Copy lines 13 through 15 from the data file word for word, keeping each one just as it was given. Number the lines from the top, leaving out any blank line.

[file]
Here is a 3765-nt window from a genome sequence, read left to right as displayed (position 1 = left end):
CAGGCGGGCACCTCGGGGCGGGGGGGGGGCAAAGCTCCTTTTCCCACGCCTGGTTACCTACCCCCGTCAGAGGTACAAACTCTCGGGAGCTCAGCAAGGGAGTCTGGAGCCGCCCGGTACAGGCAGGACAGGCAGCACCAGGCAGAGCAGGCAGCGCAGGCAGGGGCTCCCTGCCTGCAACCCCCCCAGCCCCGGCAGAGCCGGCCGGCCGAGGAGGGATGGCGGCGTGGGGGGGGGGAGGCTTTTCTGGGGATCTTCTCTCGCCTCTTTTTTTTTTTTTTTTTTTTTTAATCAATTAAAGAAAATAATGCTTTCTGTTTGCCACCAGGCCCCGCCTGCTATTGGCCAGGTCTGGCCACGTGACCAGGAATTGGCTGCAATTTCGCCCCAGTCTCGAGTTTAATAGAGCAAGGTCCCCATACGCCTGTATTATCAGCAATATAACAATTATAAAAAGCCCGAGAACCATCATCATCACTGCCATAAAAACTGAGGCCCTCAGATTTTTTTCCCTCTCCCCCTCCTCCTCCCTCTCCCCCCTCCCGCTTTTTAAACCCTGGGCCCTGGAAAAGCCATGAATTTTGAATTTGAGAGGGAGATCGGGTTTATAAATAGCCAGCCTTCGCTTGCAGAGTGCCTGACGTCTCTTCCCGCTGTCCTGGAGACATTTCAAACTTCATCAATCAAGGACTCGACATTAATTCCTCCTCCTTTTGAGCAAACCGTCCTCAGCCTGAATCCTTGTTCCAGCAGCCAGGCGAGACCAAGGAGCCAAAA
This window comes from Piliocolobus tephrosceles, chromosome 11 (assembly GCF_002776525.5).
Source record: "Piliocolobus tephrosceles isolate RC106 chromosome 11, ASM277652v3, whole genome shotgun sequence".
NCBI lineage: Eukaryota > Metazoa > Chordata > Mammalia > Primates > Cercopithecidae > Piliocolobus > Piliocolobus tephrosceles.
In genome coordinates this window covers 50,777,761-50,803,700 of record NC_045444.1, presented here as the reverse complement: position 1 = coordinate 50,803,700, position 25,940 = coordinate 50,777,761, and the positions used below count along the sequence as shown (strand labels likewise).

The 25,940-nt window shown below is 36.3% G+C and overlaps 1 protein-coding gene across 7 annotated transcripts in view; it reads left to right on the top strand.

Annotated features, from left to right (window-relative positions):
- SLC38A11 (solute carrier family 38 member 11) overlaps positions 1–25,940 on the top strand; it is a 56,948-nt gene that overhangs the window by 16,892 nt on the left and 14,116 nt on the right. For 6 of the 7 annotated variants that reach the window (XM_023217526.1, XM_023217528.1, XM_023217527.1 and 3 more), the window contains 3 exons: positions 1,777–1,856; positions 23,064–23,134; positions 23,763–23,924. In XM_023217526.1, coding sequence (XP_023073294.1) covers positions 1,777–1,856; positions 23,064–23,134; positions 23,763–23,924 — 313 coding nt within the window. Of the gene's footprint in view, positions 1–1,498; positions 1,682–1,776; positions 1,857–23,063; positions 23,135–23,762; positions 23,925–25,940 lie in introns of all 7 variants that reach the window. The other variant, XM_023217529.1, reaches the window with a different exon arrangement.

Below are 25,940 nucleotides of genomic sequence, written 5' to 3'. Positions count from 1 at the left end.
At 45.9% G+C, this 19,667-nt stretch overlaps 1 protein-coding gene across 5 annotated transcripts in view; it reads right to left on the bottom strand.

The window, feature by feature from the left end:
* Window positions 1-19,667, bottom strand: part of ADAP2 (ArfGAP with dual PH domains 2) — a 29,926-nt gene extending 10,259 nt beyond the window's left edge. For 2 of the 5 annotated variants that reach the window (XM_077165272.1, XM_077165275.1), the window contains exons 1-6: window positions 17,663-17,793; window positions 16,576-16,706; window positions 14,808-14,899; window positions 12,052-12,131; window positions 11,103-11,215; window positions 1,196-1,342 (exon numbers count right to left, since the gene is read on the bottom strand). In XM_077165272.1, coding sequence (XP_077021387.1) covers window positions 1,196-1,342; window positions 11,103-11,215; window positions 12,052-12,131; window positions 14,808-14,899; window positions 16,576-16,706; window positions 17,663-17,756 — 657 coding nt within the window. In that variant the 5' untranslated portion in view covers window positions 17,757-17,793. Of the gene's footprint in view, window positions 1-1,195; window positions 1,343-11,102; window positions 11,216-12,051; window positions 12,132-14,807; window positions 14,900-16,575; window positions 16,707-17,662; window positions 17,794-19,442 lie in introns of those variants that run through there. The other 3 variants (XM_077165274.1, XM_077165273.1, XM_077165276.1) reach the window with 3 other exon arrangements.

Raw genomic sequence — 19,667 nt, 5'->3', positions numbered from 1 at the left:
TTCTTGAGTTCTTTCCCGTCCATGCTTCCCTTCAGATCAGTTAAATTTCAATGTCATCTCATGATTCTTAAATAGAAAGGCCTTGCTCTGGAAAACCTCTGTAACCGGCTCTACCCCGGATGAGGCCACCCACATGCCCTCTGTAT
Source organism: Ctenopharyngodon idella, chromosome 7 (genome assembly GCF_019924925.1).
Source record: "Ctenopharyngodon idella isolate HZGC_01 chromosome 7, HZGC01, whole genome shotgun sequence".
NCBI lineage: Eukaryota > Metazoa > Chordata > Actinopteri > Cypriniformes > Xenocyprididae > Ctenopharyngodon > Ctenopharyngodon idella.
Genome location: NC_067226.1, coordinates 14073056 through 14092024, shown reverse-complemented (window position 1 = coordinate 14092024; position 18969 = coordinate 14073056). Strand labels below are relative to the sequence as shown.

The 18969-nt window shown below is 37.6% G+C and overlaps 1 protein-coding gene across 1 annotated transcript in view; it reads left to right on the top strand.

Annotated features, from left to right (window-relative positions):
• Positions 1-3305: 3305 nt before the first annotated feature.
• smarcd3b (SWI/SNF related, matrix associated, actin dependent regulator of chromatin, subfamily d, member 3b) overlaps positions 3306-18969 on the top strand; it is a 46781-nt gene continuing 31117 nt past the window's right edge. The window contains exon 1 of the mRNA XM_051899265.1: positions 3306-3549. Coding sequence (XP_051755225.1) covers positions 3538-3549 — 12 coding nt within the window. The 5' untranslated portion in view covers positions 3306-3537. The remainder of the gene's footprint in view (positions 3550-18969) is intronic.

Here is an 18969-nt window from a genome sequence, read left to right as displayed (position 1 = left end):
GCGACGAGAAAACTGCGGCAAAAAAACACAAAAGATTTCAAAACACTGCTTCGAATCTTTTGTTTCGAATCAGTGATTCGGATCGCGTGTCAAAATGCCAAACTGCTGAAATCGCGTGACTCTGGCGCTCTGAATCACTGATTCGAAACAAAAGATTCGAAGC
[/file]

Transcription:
* Window positions 1-19,667, bottom strand: part of ADAP2 (ArfGAP with dual PH domains 2) — a 29,926-nt gene extending 10,259 nt beyond the window's left edge. For 2 of the 5 annotated variants that reach the window (XM_077165272.1, XM_077165275.1), the window contains exons 1-6: window positions 17,663-17,793; window positions 16,576-16,706; window positions 14,808-14,899; window positions 12,052-12,131; window positions 11,103-11,215; window positions 1,196-1,342 (exon numbers count right to left, since the gene is read on the bottom strand). In XM_077165272.1, coding sequence (XP_077021387.1) covers window positions 1,196-1,342; window positions 11,103-11,215; window positions 12,052-12,131; window positions 14,808-14,899; window positions 16,576-16,706; window positions 17,663-17,756 — 657 coding nt within the window. In that variant the 5' untranslated portion in view covers window positions 17,757-17,793. Of the gene's footprint in view, window positions 1-1,195; window positions 1,343-11,102; window positions 11,216-12,051; window positions 12,132-14,807; window positions 14,900-16,575; window positions 16,707-17,662; window positions 17,794-19,442 lie in introns of those variants that run through there. The other 3 variants (XM_077165274.1, XM_077165273.1, XM_077165276.1) reach the window with 3 other exon arrangements.

Raw genomic sequence — 19,667 nt, 5'->3', positions numbered from 1 at the left:
TTCTTGAGTTCTTTCCCGTCCATGCTTCCCTTCAGATCAGTTAAATTTCAATGTCATCTCATGATTCTTAAATAGAAAGGCCTTGCTCTGGAAAACCTCTGTAACCGGCTCTACCCCGGATGAGGCCACCCACATGCCCTCTGTAT